Reasons Why Your Homeowner's Insurance Might Get Cancelled


Insurance for homeownership or "homeowners insurance" — protects you financially against your house and property losses. The insurance usually covers losses associated with fire, theft, vandalism, flooding, and more.

But even if you have coverage, there's still a chance your homeowner's insurance may get canceled.

Here's why:

Change In Circumstances

Often, homeowners insurance gets canceled when the insurance company discovers that the homeowner has purchased a new home. Whether the new homeowner's insurance is more expensive or does not offer the same level of coverage, the insurance company may refuse to renew the policy.

Non Disclosure Of Information

Another reason homeowners insurance might get canceled is that the insurance company discovers that the homeowner has failed to disclose important information. For example, they may cancel the policy if you do not tell them about a second home you own or have purchased a new home without telling the insurance company.

Changes In The Property

Yet another reason homeowners insurance might get canceled is when the homeowner makes changes to the home. For example, if the homeowner has remodeled their home or added a pool, the insurance company may cancel your policy.

The insurance company may also cancel the policy if the homeowner fails to pay their premiums.

Moving Out Of Your State

If you move out of your state, your policy might be canceled. Many state insurance departments have a list of companies licensed to sell policies in that state. If your policy had been canceled by that company, another company might not allow you to reinstate it in that state.

Opening New Lines Of Credit

If you apply for new lines of credit, such as a credit card, an auto loan, or a mortgage, your lender might require you to have your insurance through a carrier that your bank or lender works with. Most lenders require that you have insurance for a set amount, and if you don't, they may terminate your policy. Similarly, Your insurer might cancel a policy if your credit score goes down. A lower credit score means you're more likely to file claims, and insurers don't like that.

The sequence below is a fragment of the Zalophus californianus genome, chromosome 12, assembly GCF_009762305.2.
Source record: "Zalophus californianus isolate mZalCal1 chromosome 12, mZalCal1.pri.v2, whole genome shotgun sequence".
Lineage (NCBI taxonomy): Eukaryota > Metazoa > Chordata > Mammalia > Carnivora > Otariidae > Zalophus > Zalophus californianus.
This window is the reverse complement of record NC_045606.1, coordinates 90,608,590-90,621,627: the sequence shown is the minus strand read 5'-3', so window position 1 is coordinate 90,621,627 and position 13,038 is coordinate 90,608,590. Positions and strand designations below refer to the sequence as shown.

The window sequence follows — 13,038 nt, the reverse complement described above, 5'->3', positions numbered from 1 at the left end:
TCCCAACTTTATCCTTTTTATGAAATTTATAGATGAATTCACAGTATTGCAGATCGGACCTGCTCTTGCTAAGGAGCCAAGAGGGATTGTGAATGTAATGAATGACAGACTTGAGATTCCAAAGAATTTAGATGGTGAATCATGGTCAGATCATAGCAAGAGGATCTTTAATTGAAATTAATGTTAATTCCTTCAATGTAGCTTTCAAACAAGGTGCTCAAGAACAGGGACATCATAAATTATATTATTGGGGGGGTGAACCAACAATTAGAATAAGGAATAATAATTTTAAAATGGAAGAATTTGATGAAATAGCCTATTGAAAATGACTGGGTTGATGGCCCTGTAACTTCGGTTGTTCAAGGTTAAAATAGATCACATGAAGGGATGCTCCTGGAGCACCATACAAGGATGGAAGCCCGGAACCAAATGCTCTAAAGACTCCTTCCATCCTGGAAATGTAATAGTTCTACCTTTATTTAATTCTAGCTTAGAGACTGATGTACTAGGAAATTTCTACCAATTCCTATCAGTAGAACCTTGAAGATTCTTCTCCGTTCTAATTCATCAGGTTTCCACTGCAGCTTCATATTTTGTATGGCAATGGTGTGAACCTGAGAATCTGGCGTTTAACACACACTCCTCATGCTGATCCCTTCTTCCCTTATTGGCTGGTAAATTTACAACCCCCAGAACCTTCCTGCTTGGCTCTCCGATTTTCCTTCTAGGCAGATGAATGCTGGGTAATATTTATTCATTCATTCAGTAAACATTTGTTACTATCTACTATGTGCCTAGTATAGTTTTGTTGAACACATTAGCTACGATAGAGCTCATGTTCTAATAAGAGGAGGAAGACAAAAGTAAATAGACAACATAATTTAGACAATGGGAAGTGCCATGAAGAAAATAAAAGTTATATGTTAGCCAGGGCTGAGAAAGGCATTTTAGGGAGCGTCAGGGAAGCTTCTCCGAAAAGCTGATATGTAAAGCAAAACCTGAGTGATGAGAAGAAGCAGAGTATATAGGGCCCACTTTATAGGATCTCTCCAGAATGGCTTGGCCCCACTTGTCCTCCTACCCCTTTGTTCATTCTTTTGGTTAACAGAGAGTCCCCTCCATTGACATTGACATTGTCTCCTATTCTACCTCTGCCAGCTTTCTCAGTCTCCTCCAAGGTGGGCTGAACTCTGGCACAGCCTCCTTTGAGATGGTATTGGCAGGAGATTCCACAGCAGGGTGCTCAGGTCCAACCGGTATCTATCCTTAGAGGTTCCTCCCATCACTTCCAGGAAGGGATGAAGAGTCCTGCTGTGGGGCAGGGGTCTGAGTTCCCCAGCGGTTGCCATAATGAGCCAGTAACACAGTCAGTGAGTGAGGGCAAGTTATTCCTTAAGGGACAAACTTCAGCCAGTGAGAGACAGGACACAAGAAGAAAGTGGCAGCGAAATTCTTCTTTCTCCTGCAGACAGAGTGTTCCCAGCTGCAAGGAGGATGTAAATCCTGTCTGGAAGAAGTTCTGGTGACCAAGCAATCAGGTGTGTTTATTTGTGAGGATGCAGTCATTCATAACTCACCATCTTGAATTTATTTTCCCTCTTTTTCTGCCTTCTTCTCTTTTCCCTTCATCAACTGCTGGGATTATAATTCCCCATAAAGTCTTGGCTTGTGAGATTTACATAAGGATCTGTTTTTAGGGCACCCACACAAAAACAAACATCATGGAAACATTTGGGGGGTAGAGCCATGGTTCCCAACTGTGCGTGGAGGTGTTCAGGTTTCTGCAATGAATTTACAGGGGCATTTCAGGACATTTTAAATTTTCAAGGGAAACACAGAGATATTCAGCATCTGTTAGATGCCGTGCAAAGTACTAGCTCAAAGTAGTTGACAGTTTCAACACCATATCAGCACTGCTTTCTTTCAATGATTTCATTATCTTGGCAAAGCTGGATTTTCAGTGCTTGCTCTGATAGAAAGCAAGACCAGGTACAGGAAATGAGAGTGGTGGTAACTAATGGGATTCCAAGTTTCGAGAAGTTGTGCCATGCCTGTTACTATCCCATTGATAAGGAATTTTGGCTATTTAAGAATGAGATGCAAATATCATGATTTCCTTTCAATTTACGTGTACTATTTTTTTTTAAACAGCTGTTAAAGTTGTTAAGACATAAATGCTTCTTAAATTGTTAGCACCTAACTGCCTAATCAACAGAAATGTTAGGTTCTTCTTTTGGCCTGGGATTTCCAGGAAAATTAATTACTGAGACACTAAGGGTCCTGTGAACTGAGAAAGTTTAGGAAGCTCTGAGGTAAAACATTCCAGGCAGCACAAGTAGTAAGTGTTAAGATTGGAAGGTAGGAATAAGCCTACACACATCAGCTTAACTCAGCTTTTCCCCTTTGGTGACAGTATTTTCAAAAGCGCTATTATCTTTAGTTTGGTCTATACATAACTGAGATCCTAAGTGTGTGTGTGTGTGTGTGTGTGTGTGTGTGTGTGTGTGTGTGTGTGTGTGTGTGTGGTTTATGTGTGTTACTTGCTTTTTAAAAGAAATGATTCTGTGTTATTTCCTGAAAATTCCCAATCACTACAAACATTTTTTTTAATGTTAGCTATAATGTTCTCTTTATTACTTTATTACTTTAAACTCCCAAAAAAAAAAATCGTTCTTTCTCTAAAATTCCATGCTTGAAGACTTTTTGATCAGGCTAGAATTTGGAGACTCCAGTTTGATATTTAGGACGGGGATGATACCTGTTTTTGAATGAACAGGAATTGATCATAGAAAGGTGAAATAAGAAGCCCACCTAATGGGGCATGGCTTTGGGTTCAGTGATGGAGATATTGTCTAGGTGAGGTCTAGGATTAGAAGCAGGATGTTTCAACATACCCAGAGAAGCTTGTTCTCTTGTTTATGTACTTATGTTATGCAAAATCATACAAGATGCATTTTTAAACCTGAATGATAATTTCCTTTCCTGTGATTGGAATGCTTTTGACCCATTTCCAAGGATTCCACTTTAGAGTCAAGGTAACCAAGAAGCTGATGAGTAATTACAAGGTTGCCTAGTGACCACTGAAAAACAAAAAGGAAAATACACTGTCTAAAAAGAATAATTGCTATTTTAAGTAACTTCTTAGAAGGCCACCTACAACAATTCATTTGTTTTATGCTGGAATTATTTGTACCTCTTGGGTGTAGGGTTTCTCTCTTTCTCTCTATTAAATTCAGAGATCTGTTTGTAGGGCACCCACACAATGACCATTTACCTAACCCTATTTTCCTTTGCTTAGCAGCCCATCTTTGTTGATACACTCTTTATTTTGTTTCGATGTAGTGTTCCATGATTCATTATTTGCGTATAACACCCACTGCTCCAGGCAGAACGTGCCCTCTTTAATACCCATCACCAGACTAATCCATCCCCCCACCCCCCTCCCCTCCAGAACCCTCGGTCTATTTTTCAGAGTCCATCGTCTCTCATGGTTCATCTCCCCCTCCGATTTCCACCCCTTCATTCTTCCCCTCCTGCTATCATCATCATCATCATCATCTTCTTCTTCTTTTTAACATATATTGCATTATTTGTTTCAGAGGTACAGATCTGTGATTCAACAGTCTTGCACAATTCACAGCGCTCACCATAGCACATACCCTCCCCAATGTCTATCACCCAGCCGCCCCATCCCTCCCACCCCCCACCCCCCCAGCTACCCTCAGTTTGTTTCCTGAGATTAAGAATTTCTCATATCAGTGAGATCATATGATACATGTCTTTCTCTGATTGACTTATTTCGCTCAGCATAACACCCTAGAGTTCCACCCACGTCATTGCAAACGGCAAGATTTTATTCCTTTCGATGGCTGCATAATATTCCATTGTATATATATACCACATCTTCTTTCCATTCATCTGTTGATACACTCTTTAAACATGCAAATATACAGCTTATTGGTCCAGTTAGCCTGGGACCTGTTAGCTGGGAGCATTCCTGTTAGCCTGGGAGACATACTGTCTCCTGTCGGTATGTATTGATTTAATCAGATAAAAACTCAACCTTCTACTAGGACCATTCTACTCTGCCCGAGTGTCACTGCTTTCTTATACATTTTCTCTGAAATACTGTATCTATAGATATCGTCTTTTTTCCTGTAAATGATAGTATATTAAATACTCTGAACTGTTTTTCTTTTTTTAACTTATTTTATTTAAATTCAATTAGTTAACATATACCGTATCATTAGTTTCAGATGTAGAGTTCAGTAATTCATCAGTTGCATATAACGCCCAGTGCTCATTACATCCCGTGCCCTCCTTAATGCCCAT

Fail to pay your premiums

Paying your premiums on time is very important to your insurance company. Insurance companies can cancel your policy if you fail to pay your premiums on time. Be sure to send any payments that the insurance company requires before the cancellation date.

Growing equity

If your mortgage balance is lower than your home's value, your home's equity is growing. Lenders prefer to see homeowners hold at least 20 percent of a home's value in cash reserves. If you hold 30 percent or more in cash, your insurer might cancel because that means you're too financially secure to need insurance.

Final words

Many insurers allow you to set up a payment plan to avoid having to cancel your policy. You can set up an automatic payments method from your checking account or set up payments through your bank. This way, you will be able to keep your policy for a long time.